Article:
Friday, March 16, 2012

Review: Life As We Knew It by Susan Beth Pfeffer

Life As We Knew It 
by Susan Beth Pfeffer
Published: December 2005
Publisher: Houghton Mifflin Harcourt
Available: Amazon


Miranda’s disbelief turns to fear in a split second when a meteor knocks the moon closer to the earth. How should her family prepare for the future when worldwide tsunamis wipe out the coasts, earthquakes rock the continents, and volcanic ash blocks out the sun? As summer turns to Arctic winter, Miranda, her two brothers, and their mother retreat to the unexpected safe haven of their sunroom, where they subsist on stockpiled food and limited water in the warmth of a wood-burning stove.

Told in journal entries, this is the heart-pounding story of Miranda’s struggle to hold on to the most important resource of all--hope--in an increasingly desperate and unfamiliar world.


I am a huge fan of disaster flicks, but disaster books? I'd never really tried until this one. The library steered me towards this one by Susan Beth Pferrer with one of their "If you liked Hunger Games then you might like this" fliers, and I'm glad it did.

One thing that I liked about this story is that it's not about how people immediately become raving animals, raiding, raping and destroying everything. People are scared, and yes there's a bit of panic, but there is also a need for order and normalcy. I read one review of this book that said they couldn't believe that there would be school, etc. But honestly that is what people would expect. I have taught during natural disasters. When Hurricane Ike hit Houston a few years back, our school opened only a couple of days after despite the fact that 80% of the city still didn't have electricity and was still flooded. Parents sent their children to school because it was dry, safe, and a place to get two meals a day.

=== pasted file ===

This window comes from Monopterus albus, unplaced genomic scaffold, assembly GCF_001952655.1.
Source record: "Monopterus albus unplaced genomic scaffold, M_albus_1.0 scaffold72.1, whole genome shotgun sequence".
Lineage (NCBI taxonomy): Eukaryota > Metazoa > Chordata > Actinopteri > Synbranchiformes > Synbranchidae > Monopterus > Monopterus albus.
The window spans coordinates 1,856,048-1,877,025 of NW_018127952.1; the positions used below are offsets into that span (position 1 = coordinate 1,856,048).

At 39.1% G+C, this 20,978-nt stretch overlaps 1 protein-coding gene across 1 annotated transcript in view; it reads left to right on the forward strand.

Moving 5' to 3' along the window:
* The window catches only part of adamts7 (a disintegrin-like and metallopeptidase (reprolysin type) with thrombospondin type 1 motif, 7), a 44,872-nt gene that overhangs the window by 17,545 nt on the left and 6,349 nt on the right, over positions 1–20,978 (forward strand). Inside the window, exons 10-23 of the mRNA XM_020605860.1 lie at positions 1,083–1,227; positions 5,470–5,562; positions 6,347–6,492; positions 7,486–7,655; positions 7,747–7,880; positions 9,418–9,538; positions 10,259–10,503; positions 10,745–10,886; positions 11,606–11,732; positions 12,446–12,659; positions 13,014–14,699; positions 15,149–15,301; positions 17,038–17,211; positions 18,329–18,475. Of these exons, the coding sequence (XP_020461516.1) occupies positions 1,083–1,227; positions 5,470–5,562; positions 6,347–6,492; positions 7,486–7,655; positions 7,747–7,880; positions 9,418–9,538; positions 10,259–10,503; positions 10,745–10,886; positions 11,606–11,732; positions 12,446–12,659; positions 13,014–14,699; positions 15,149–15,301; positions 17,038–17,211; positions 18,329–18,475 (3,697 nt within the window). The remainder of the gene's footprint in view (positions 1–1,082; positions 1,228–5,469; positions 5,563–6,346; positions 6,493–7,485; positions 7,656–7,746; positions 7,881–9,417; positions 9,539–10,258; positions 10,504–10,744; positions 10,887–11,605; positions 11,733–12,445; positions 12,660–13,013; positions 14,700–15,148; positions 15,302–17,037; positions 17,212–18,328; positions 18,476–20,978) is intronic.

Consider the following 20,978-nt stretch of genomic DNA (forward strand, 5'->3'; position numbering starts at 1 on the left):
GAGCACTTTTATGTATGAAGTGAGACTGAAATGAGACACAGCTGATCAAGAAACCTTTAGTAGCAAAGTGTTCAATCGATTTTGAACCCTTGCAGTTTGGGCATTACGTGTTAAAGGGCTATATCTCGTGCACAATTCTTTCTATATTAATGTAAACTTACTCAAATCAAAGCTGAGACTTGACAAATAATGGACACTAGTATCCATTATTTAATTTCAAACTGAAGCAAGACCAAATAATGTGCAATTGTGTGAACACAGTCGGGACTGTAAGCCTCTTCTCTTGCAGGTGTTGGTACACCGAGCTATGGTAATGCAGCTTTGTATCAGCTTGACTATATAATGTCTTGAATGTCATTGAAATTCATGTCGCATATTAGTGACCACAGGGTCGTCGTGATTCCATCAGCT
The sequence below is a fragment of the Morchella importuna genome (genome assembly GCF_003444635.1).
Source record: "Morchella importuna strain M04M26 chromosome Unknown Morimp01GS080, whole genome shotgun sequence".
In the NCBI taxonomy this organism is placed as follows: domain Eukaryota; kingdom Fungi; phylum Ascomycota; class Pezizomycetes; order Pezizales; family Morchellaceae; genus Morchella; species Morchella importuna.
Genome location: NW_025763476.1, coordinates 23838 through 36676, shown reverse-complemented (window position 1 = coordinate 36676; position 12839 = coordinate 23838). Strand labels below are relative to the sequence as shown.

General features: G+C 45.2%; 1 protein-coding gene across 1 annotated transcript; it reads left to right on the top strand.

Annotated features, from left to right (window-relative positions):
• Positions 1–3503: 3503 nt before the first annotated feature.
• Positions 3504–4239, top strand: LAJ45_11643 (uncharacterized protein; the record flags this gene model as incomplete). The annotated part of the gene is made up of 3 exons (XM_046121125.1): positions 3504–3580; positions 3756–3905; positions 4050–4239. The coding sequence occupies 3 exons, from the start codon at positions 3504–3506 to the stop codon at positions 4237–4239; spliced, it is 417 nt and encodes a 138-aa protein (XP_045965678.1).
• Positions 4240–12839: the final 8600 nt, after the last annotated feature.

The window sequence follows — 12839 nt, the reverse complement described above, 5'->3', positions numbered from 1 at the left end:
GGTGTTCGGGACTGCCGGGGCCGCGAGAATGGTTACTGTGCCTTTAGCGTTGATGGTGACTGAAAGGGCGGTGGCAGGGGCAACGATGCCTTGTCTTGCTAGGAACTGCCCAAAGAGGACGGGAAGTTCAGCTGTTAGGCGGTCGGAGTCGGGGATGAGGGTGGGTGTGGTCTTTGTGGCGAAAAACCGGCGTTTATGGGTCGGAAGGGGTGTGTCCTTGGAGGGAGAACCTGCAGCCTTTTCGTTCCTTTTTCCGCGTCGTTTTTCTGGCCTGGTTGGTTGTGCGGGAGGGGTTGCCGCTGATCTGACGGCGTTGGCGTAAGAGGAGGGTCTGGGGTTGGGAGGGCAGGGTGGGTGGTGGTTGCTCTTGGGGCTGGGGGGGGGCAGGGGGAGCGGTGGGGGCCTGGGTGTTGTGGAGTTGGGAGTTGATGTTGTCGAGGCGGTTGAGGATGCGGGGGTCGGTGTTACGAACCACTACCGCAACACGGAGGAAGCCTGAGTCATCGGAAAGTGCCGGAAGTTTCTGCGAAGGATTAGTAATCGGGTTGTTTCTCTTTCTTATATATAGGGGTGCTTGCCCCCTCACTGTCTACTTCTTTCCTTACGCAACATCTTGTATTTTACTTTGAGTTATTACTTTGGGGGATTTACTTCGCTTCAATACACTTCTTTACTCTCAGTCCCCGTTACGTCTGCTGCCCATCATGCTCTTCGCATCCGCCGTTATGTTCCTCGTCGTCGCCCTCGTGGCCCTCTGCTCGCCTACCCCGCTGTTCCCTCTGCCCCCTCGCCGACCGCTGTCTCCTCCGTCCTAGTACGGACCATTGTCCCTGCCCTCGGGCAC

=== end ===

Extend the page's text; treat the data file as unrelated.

I wasn't too sure about the diary style at first especially since it felt more like I was being told instead of shown, but Pfeffer manages to make Miranda an interesting enough story teller to keep me going. What was interesting about Miranda is that I didn't actually like her, despite having to listen to her the entire book. And I think it's because she was still relatable. She whines and complains a lot, she slacks off and complains so more, but she's also trying to figure out how to hold herself together when the world is falling apart around her. She is selfish, and she does stupid selfish things, but they are things teenagers do because they are still kids who are learning.

I read this book a while back and it still sticks with me. Not the specific details, but definitely the ending. And considering what a selfish character Miranda shows herself to be throughout most of the book, the ending made me feel really sad for her. This is the first in a trilogy and I was originally very eager to read the next two books. I even picked up the second one and made it through the first couple of chapters before I stopped. It wasn't bad, but I don't think it was really a story I needed to keep going.

1 comment:

  1. hmn. Journal style..... Meh, I still want to read it. Thank you for this review. Very helpful. I think I will also pick this up from a library instead of buying it, though. Just to be safe. (: Thanks for commenting on Facebook.